Druids Atticus O’Sullivan and Granuaile, along with faithful wolfhound Oberon are on the run from the Roman and Greek goddesses of the hunt Diana and Artemis for trapping Bacchus. Of course, being a fugitive in modern-day Europe isn’t enough, they need to prevent Norse god Loki from unleashing Ragnarok, better known as the Apocalypse.
This book has many surprises and twist. Plus, you can’t help but love Oberon; he’s sure to make anyone laugh. It’s worth reading the book for him alone.
Hunted is a creative and entertaining novel. If you love mythology, you need to read Kevin Hearne’s Iron Druid series with its modern spin on the characters and cultures.
ARC provided by publisher via NetGalley in exchange for an honest review.
“I don't use star ratings, so please read my review!
(Description nicked from B&N.com.)
“For a two-thousand-year-old Druid, Atticus O’Sullivan is a pretty fast runner. Good thing, because he’s being chased by not one but two goddesses of the hunt—Artemis and Diana—for messing with one of their own. Dodging their slings and arrows, Atticus, Granuaile, and his wolfhound Oberon are making a mad dash across modern-day Europe to seek help from a friend of the Tuatha Dé Danann. His usual magical option of shifting planes is blocked, so instead of playing hide-and-seek, the game plan is . . . run like hell.
Crashing the pantheon marathon is the Norse god Loki. Killing Atticus is the only loose end he needs to tie up before unleashing Ragnarok—AKA the Apocalypse. Atticus and Granuaile have to outfox the Olympians and contain the god of mischief if they want to go on living—and still have a world to live in.”
A new Iron Druid novel is always a treat for me, and this one was wonderful. The past couple of books have been good, but haven’t been quite as incredibly awesome as the ones that came before. Mostly that was due to a few wee issues I had with the pacing, but that’s not the case with Hunted. Hearne took a single plotline and ran with it—and in the case of his main characters, that “running” is literal. Atticus and his friends traverse Europe on a mad dash to escape the goddesses of the hunt, and although this gets close to my hated “interminable wandering in the woods” plot, this book never sinks into being boring. Everything that happens here furthers the plot, and nothing is extraneous.
This time we also get something different: a few sections of the story are told from Granuaile’s point of view. Her voice is distinct from Atticus’s in that she sounds more like what I would have imagined a druid’s inner voice would be. Her thoughts are organized, almost formal, and lyrical. It’s an interesting contrast to Atticus, whom readers are used to “hearing” as the narrator. Of course, there’s also plenty of humor thrown around by Oberon, the snarky Irish wolfhound. I never get tired of his antics, and he provides some of the funniest moments.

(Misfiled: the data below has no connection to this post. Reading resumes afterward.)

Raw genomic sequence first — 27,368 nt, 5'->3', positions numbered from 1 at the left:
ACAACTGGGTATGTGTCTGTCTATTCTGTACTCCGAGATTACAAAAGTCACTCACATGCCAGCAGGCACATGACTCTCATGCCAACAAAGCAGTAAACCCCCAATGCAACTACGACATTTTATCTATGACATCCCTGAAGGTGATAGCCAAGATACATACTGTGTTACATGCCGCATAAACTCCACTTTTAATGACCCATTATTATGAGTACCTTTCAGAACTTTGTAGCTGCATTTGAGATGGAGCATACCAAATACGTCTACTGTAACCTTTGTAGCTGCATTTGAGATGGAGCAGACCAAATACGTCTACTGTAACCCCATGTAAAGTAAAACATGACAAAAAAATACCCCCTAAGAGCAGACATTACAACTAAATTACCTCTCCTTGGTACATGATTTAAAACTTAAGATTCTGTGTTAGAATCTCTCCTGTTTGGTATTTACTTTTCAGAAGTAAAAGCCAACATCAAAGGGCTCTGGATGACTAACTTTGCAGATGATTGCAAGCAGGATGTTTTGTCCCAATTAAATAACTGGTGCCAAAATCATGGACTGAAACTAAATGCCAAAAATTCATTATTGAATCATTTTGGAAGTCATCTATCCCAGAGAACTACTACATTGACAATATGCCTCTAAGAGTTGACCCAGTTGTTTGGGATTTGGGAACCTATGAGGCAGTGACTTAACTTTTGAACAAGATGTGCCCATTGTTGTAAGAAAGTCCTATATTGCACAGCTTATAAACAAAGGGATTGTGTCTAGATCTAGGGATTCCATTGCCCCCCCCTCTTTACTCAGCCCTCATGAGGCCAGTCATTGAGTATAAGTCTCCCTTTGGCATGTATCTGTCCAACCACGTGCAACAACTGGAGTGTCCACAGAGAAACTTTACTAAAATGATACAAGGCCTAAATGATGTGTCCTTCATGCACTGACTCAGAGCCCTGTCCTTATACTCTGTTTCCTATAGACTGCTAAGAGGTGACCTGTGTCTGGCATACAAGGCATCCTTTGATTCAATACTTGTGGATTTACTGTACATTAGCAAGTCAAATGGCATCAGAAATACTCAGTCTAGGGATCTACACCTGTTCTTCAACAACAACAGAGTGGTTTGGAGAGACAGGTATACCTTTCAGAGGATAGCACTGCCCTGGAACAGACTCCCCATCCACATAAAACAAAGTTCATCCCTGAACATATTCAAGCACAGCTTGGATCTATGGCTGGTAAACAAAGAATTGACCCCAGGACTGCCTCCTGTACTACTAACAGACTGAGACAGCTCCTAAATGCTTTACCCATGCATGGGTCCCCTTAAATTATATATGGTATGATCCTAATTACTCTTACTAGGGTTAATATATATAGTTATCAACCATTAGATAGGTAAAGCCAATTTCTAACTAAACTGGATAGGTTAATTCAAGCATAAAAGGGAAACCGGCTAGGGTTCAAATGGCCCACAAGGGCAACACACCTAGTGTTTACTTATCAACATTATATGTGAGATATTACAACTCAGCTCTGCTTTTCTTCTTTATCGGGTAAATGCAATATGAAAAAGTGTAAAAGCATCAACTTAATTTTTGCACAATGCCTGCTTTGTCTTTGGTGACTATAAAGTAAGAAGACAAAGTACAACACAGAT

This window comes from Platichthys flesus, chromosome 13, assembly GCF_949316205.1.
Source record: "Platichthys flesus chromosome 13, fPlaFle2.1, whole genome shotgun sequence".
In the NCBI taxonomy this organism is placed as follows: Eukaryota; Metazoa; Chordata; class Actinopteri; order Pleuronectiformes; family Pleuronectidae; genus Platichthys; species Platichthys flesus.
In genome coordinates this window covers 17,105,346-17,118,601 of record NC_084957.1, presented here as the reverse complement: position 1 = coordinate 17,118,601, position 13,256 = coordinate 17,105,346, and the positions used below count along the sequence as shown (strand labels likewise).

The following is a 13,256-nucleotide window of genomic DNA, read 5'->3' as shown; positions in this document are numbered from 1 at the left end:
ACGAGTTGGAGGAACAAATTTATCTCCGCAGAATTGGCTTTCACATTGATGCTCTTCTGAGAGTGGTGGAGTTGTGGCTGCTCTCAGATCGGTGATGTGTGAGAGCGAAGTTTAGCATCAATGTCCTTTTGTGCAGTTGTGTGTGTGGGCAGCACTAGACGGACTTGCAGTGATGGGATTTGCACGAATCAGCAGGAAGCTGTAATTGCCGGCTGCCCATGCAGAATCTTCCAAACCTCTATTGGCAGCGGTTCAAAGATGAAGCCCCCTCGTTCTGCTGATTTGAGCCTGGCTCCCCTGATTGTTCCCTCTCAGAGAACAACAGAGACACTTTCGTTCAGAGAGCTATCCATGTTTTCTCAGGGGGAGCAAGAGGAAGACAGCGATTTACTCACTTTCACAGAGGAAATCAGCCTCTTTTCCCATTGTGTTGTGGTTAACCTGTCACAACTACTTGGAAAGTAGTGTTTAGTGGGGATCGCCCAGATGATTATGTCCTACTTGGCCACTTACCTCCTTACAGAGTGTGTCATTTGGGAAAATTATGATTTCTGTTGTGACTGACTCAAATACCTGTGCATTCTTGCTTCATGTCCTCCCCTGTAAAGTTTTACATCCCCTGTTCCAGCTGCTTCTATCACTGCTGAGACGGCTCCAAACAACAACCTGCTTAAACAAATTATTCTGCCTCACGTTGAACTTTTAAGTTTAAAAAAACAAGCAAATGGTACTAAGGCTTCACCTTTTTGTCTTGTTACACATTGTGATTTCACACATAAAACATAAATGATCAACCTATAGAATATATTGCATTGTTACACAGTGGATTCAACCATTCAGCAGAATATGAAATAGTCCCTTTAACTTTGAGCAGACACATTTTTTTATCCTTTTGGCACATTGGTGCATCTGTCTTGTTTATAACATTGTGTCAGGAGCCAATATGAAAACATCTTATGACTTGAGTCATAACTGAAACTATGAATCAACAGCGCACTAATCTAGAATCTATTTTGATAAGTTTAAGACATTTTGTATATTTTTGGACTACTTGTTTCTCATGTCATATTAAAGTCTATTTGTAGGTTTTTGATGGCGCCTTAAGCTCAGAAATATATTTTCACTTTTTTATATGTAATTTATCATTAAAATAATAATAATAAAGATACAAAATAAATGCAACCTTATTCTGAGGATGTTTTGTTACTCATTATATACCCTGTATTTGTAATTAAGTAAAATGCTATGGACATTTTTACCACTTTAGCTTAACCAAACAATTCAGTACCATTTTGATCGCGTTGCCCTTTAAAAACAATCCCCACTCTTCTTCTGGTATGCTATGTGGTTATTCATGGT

I have to hand it to the author for managing to take these wonderfully amusing characters and delivering one of the most somber moments I’ve seen in fantasy fiction. Without giving away too much, it involves Oberon reflecting on how old he is and realizing that he’s much older than any other dog. It’s nice to see that these characters aren’t one-trick ponies of humor—they can be serious as well.
I find myself really liking all the characters. I genuinely like Atticus and would love to sit down and chat with him over a beer. The villains are not mustache-twirlingly evil—they have understandable motivations. And there are some characters whose motivations and allegiances remain in question, giving readers something to chew on while waiting for the next installment.
The inclusion of a variety of mythological pantheons works well, as it acknowledges how many belief systems there are in the world and doesn’t negate any of them. I was pleased to see Herne the Hunter make an appearance in this book alongside the expected Greek and Roman regulars. Hearne (the author) shines at making these differing gods and heroes coexist in a way that feels organic instead of forced.
Above all else, Hunted is a fun book. It has action, peril, laughs, and great characters. I have gleefully shoved this book into many people’s hands and will continue to do so as long as it’s in print. If you’re not reading the Iron Druid Chronicles, you’re missing out on one of the best urban fantasy series on the shelves, and you have some catching up to do to get to the awesomeness that is Hunted.
This review originally appeared on Owlcat Mountain on June 26, 2013.